Most people don’t hear the different elements of a song when listening for the first time; they just like the sound of it or they don’t.
There’s no point of trying to deconstruct a song when all you want to do is dance?
Songwriters – on the other hand – should always try to really ‘hear’ a song; i.e. figure out ‘how it works’. Learning about the choices other songwriters make, makes you a better songwriter. Ask yourself, how was this song created, how is it arranged and why is it arranged in this way.
At the simplest level; as a songwriter you should be able to hear the melody, the harmony and the rhythm of the song you are listening to.
What is melody?
Technically a melody is just a sequence of notes; notes that repeat the same pitch or go up and down in pitch. The listener hears the melody as a self contained-musical-phrase; i.e. they hear a tune.
In addition to the changes of pitch a notes will be played with a rhythm and a particular timbre; some notes will be held longer than others and the sound of the notes will depend on where they are on the scale (i.e. low or high) and what instrument is used to play them, e.g. a singer or an oboe or a violin.
When a melody is combined with words in a song this is called the ‘topline’. Some songwriters exclusively write the topline. They are presented with a chord progression and / or a beat and they work from that to create a melody and words.
In the context of modern dance music this can cause issues when several writers are sent the same track; as in this article, ‘Behind the music: Why topline melody writing creates disputes between artists and songwriters’.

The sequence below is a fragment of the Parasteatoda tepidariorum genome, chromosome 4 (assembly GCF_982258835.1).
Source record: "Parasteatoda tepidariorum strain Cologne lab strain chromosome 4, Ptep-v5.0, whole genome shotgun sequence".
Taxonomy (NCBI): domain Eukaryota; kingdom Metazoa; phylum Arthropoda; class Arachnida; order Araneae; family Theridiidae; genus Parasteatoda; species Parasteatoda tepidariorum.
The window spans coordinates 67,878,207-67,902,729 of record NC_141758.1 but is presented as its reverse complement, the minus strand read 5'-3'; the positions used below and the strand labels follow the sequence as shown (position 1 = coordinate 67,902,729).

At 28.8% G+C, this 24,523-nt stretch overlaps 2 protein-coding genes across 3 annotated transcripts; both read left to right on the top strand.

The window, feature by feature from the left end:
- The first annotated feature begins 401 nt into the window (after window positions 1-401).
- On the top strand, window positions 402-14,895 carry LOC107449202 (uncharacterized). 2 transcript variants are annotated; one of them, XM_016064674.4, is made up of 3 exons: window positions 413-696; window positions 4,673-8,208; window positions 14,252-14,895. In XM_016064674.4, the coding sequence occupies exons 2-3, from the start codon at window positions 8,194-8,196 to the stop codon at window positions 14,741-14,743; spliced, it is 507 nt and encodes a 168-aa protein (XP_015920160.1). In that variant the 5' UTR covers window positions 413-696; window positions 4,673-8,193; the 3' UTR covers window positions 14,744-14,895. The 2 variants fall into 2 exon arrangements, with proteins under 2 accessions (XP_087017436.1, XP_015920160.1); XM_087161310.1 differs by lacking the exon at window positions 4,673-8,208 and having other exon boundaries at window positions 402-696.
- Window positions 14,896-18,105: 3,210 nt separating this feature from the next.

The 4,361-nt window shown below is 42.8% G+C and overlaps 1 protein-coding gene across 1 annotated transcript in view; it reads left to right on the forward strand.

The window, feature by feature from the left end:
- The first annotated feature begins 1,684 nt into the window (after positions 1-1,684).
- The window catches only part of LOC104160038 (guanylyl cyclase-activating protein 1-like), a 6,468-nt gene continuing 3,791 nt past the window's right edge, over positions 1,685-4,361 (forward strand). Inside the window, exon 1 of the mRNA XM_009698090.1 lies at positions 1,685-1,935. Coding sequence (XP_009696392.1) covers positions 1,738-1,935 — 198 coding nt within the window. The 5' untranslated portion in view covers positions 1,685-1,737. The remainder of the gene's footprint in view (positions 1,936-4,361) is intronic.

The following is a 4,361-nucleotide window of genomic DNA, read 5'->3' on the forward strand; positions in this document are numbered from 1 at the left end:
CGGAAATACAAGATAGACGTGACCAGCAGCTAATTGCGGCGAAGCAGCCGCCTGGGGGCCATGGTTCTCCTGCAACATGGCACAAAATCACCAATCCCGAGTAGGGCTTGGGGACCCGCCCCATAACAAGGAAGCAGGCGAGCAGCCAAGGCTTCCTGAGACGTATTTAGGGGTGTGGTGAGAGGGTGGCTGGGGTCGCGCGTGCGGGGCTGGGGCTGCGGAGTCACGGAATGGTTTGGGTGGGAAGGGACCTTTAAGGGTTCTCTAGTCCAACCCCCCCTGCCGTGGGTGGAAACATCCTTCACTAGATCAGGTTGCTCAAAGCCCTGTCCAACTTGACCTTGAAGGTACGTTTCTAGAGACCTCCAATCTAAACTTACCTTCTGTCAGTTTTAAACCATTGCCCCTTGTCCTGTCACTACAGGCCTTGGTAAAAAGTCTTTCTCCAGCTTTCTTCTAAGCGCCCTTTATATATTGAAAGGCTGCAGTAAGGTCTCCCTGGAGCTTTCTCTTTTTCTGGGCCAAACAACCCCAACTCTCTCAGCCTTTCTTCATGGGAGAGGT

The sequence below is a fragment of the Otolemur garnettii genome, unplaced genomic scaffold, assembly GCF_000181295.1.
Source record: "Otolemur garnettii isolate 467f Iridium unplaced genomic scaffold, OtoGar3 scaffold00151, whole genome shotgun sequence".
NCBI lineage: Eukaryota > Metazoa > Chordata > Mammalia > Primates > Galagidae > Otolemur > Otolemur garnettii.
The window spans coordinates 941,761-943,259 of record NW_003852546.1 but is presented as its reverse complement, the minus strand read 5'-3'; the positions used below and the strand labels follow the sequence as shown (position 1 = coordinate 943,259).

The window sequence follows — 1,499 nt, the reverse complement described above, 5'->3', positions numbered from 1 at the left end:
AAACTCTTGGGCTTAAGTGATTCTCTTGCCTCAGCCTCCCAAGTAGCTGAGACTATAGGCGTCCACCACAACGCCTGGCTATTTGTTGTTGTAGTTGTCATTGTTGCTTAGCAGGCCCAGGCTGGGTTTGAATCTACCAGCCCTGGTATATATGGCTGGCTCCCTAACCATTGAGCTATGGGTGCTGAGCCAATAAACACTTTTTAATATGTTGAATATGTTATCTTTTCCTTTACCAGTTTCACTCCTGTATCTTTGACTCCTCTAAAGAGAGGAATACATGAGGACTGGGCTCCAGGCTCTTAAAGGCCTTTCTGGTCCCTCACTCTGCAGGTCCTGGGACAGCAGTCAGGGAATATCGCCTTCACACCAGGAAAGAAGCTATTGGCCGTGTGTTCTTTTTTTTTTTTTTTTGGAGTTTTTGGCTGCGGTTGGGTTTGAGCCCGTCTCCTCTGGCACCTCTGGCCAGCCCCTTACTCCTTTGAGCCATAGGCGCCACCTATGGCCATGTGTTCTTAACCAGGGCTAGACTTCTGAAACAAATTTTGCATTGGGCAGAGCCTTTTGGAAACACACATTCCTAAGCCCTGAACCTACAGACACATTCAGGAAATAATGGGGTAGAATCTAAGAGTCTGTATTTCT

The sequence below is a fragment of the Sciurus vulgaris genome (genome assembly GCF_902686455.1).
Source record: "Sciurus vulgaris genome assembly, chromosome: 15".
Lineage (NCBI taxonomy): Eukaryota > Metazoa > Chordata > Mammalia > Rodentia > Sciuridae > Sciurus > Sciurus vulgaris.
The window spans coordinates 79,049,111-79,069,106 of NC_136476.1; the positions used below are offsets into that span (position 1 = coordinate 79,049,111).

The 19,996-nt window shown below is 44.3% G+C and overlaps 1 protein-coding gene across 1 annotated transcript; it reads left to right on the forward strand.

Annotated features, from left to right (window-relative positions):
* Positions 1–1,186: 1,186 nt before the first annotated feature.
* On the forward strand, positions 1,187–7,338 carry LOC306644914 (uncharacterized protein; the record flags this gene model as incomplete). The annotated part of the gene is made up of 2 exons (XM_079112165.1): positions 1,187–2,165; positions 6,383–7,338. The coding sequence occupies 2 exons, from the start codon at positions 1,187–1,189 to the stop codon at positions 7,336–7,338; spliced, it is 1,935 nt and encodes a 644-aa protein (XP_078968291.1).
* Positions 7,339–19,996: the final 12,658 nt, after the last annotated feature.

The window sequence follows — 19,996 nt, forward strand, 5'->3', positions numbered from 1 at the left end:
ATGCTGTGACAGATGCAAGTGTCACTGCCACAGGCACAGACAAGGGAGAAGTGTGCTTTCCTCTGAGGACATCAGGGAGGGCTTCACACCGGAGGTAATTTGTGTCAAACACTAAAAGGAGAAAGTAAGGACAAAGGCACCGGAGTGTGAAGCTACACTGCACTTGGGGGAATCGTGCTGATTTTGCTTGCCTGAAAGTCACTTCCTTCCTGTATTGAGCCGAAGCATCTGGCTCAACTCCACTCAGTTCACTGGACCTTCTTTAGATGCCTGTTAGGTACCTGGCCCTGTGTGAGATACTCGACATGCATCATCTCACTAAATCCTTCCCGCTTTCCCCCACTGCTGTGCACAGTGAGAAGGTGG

What is harmony?
Harmony is the accompanying notes that support and blend with the melody. In songwriting the harmony is provided by the chords (and in the context of a band the bass part). The chords sit behind the melody.
They are arranged to create verses, choruses, bridge and so on. The simplest chord consists of three notes played together; in music jargon this is called a triad.
What is the rhythm of a song?
The beat is the the regularly repeating pulse of the song – the rhythm that you tap your feet to. Your heart has a beat; though if it’s healthy it doesn’t makes some heart beats louder or softer than others in a rhythmic pattern. When considering the beat of a song; it is common to emphasise certain beats in a consistent and predictable way.
The beats in a song have a pattern which can be described by the term ‘metre’. Metre provides a way to codify or describe the beat in a way that other people can replicate it. You have probably heard the phrase, ‘this song is in 4/4’ – meaning it has 4 beats to the bar. The beats are organised into short phrases called bars; and in this case there are 4 beats in each of those bars.
In addition to the number of beats per bar, it is common for some of these beats to be emphasised; so when there are 4 beats to the bar – the first and third beats stand out. This emphasis creates an attractive rhythm that is used on practically the entire history of rock and pop music.
What about tempo and key?
Why did I not include tempo and key in my list? Two reasons. First I like to keep things as simple as possible; I get easily overloaded maybe you do to. Second, you can change both the tempo and the key of a song and it’s still the same song; just slower or faster and played in a different key.
You could say, that’s the same for all of the elements – however – I regard some as more important than others. Would The Girl from Ipanema be the same song if you changed the beat? Would it be the same if you changed the chords and/or the melody? Maybe your answers would be different from mine. However, for the purposes of this course I’ve chosen, melody, harmony and beat as the three most important elements of a song. They are crucial to learning how to write songs.
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